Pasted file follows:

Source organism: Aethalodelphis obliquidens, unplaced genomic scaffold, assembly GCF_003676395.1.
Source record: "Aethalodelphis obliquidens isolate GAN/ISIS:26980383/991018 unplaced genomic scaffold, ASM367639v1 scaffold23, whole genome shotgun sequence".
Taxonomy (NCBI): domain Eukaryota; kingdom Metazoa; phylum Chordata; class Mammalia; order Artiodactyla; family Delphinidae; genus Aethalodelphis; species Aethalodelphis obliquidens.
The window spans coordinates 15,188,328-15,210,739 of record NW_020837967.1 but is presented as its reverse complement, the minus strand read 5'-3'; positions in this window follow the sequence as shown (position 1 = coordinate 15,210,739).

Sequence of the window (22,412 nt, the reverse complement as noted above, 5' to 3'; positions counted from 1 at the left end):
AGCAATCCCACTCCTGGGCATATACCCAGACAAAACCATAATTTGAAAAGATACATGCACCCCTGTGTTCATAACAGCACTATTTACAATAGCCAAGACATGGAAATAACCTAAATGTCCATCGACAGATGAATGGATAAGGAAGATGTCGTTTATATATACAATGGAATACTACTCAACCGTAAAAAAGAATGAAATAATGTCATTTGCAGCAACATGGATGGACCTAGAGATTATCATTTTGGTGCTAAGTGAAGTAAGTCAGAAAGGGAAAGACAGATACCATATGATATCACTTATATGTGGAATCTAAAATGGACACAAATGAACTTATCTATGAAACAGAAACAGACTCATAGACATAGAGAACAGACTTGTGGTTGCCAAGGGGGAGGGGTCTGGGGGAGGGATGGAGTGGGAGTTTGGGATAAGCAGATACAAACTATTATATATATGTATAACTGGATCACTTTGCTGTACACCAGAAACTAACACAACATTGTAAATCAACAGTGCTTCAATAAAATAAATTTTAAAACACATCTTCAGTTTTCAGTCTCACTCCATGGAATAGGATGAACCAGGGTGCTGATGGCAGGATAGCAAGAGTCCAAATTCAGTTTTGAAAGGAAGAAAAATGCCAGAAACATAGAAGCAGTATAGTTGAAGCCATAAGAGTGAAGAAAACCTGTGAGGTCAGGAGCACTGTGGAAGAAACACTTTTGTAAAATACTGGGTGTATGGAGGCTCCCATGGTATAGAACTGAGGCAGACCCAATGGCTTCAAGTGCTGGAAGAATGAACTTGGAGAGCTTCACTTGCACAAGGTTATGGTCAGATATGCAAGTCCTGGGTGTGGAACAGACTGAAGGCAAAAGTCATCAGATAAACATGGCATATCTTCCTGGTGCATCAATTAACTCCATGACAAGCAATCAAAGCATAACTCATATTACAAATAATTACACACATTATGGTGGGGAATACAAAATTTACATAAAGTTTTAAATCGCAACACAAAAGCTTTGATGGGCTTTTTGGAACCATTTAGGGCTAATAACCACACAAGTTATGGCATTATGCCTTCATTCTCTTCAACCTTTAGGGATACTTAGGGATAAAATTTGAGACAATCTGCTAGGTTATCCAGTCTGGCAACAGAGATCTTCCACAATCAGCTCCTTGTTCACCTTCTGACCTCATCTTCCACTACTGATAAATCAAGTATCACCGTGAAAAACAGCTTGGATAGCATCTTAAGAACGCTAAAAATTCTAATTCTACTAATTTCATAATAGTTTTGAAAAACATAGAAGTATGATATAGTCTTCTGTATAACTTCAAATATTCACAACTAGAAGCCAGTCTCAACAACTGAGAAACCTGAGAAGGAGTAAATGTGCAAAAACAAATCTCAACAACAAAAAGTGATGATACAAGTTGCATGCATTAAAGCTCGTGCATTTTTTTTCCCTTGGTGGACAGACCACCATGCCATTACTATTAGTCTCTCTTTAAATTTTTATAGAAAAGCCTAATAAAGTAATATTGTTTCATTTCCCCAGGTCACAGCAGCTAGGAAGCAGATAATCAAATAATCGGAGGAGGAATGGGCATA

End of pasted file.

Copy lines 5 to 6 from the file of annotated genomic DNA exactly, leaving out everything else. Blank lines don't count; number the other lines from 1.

Sequence of the window (22,412 nt, the reverse complement as noted above, 5' to 3'; positions counted from 1 at the left end):
AGCAATCCCACTCCTGGGCATATACCCAGACAAAACCATAATTTGAAAAGATACATGCACCCCTGTGTTCATAACAGCACTATTTACAATAGCCAAGACATGGAAATAACCTAAATGTCCATCGACAGATGAATGGATAAGGAAGATGTCGTTTATATATACAATGGAATACTACTCAACCGTAAAAAAGAATGAAATAATGTCATTTGCAGCAACATGGATGGACCTAGAGATTATCATTTTGGTGCTAAGTGAAGTAAGTCAGAAAGGGAAAGACAGATACCATATGATATCACTTATATGTGGAATCTAAAATGGACACAAATGAACTTATCTATGAAACAGAAACAGACTCATAGACATAGAGAACAGACTTGTGGTTGCCAAGGGGGAGGGGTCTGGGGGAGGGATGGAGTGGGAGTTTGGGATAAGCAGATACAAACTATTATATATATGTATAACTGGATCACTTTGCTGTACACCAGAAACTAACACAACATTGTAAATCAACAGTGCTTCAATAAAATAAATTTTAAAACACATCTTCAGTTTTCAGTCTCACTCCATGGAATAGGATGAACCAGGGTGCTGATGGCAGGATAGCAAGAGTCCAAATTCAGTTTTGAAAGGAAGAAAAATGCCAGAAACATAGAAGCAGTATAGTTGAAGCCATAAGAGTGAAGAAAACCTGTGAGGTCAGGAGCACTGTGGAAGAAACACTTTTGTAAAATACTGGGTGTATGGAGGCTCCCATGGTATAGAACTGAGGCAGACCCAATGGCTTCAAGTGCTGGAAGAATGAACTTGGAGAGCTTCACTTGCACAAGGTTATGGTCAGATATGCAAGTCCTGGGTGTGGAACAGACTGAAGGCAAAAGTCATCAGATAAACATGGCATATCTTCCTGGTGCATCAATTAACTCCATGACAAGCAATCAAAGCATAACTCATATTACAAATAATTACACACATTATGGTGGGGAATACAAAATTTACATAAAGTTTTAAATCGCAACACAAAAGCTTTGATGGGCTTTTTGGAACCATTTAGGGCTAATAACCACACAAGTTATGGCATTATGCCTTCATTCTCTTCAACCTTTAGGGATACTTAGGGATAAAATTTGAGACAATCTGCTAGGTTATCCAGTCTGGCAACAGAGATCTTCCACAATCAGCTCCTTGTTCACCTTCTGACCTCATCTTCCACTACTGATAAATCAAGTATCACCGTGAAAAACAGCTTGGATAGCATCTTAAGAACGCTAAAAATTCTAATTCTACTAATTTCATAATAGTTTTGAAAAACATAGAAGTATGATATAGTCTTCTGTATAACTTCAAATATTCACAACTAGAAGCCAGTCTCAACAACTGAGAAACCTGAGAAGGAGTAAATGTGCAAAAACAAATCTCAACAACAAAAAGTGATGATACAAGTTGCATGCATTAAAGCTCGTGCATTTTTTTTCCCTTGGTGGACAGACCACCATGCCATTACTATTAGTCTCTCTTTAAATTTTTATAGAAAAGCCTAATAAAGTAATATTGTTTCATTTCCCCAGGTCACAGCAGCTAGGAAGCAGATAATCAAATAATCGGAGGAGGAATGGGCATA